During movement of the doors 124 and 128, the doors 126 and 130 respectively are also moved in unison therewith and in response to rotating movement of the operating arm 170 and drive shaft 172. For this purpose, an upper camming lever 226 splined to the shaft 76 and a lower camming lever 228 splined to the shaft 78 are provided. Both camming levers 226, 228 have a modified bell crank configuration, lever 226 being defined by an inner tapered portion 230 and an outer arcuate portion 232, while lever 228 includes an inner tapered portion 234 and an outer arcuate portion 236. Formed in the arcuate outer portion 232 of the lever 226 is an arcuate shaped slot 238 while a corresponding arcuate slot 240 is formed in the outer portion 236 of the lever 228, the slot 240 overlapping the slot 238. Levers 226 and 228 are adapted to effect movement of the doors 126 and 130 respectively and are interconnected to the drive arm 198 by the vertically spaced rollers 216 and 217 that project into the overlapping slots 238, 240 respectively. Referring again to FIG. 23, when the doors 124, 126 are disposed in the'normally open position thereof, and the doors 128, 130 are located in the normally closed position thereof, the roller 216 is located intermediate the ends of the slot 238, but the roller 217 is located at the outer limit of the slot 240.
The arcuate slot 240 is located such that the radius of curvature thereof is coincident with the initial path of movement of the roller 217. As the drive arm 198 is rotated clockwise by the drive shaft 172 to the neutral position in FIG. 24, the roller 217 will ride in the slot 240, without causing any pivoting action of the lever 234. The door 130, during this initial movement of the drive arm 198, remains closed. Since the location of the slot 238 is substantially transverse to that of the slot 240, the initial pivoting movement of the drive arm 198 causes the lever 226 to pivot in a counterclockwise direction to the position shown in FIG. 24. The door 126 is thus moved together with the door 124 to the closed position thereof. Further movement of the drive arm 198 to the position illustrated in FIG. causes the lever 228 to pivot the door 130 to the open position, while the lever 230 remains in the position shown in FIG. 24, the door 126 thereby remaining closed. 7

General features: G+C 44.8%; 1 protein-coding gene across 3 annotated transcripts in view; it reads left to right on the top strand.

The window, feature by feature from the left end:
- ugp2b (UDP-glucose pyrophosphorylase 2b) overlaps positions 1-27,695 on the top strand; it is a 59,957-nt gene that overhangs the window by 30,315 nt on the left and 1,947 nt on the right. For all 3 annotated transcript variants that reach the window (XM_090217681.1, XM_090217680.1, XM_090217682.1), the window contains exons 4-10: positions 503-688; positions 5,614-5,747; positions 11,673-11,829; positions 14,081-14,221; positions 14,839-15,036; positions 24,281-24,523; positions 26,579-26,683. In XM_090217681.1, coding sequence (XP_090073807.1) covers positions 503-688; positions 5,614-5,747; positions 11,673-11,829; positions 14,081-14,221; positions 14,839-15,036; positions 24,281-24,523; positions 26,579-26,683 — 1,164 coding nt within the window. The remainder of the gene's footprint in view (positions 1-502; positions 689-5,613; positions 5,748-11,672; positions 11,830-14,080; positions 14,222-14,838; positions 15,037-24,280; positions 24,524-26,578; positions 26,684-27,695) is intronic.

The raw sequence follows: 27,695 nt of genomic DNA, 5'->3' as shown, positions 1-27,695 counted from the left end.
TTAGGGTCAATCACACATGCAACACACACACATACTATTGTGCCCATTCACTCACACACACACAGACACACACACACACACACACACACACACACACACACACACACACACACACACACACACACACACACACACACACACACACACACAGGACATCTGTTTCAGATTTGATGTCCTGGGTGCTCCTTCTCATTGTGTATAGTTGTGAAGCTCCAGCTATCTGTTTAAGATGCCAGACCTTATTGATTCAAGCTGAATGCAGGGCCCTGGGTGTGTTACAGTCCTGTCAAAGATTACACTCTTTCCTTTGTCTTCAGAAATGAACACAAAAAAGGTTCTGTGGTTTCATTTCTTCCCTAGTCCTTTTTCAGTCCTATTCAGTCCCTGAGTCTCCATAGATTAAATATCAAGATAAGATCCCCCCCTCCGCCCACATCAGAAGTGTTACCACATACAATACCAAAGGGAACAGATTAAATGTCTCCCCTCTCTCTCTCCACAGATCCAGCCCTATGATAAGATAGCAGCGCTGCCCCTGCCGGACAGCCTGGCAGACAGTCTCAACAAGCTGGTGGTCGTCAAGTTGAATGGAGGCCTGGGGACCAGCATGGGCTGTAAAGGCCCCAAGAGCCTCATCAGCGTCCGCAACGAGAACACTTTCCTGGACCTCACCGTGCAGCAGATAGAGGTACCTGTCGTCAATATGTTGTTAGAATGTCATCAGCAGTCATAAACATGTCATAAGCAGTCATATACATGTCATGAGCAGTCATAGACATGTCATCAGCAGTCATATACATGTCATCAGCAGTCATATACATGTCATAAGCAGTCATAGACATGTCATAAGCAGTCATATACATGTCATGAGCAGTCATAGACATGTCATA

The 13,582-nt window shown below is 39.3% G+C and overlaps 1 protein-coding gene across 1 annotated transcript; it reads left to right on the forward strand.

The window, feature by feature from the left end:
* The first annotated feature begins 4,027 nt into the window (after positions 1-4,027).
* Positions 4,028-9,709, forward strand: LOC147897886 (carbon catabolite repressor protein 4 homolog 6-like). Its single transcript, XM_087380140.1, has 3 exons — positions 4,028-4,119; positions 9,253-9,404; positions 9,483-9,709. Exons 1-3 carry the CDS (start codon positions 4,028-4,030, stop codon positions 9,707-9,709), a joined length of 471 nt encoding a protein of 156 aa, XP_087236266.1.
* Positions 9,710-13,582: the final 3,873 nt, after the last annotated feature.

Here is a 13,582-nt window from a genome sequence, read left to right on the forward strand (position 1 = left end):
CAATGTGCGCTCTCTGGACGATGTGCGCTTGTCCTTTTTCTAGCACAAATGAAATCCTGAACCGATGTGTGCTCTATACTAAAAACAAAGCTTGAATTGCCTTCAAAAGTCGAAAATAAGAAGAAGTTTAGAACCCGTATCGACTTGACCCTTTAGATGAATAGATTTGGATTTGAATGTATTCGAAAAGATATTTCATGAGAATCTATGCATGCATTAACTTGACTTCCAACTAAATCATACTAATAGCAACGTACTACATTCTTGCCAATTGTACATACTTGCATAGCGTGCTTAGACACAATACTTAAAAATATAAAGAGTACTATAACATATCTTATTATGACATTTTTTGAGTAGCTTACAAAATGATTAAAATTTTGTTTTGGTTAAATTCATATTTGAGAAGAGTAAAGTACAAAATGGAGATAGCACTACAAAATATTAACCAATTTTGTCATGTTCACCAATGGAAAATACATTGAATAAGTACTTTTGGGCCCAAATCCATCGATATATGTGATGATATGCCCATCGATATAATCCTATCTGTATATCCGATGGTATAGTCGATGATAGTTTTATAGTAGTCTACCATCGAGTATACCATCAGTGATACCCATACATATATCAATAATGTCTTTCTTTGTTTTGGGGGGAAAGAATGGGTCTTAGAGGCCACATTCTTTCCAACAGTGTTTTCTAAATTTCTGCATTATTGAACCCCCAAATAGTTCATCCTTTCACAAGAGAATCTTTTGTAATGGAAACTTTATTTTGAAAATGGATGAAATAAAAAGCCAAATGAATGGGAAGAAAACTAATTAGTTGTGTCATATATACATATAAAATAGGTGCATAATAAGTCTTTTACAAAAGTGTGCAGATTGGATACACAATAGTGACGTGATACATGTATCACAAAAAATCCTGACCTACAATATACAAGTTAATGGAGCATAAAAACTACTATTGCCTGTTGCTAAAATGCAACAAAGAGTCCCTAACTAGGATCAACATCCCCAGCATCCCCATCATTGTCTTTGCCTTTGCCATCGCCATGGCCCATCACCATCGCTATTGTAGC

It is seen that the camming levers 226 and 228 and the transfer arms 218 and 220 are all pivoted in response to movement of the patron into contact with the operating arm 170. a A corresponding movement of the doors 124, 126, 128, 130 is produced as the levers and transfer arms are pivoted thereby resulting in a sequential operation thereof, wherein doors 124, 126 are moved from the normally open to the closed position and doors 128, 130 remain closed and are then moved to the open position thereof. As will be described hereinafter, a spring return mechanism is provided for returning the doors to their normal positions when the patron releases the operating arm 170 after passing through the turnstile enclosure.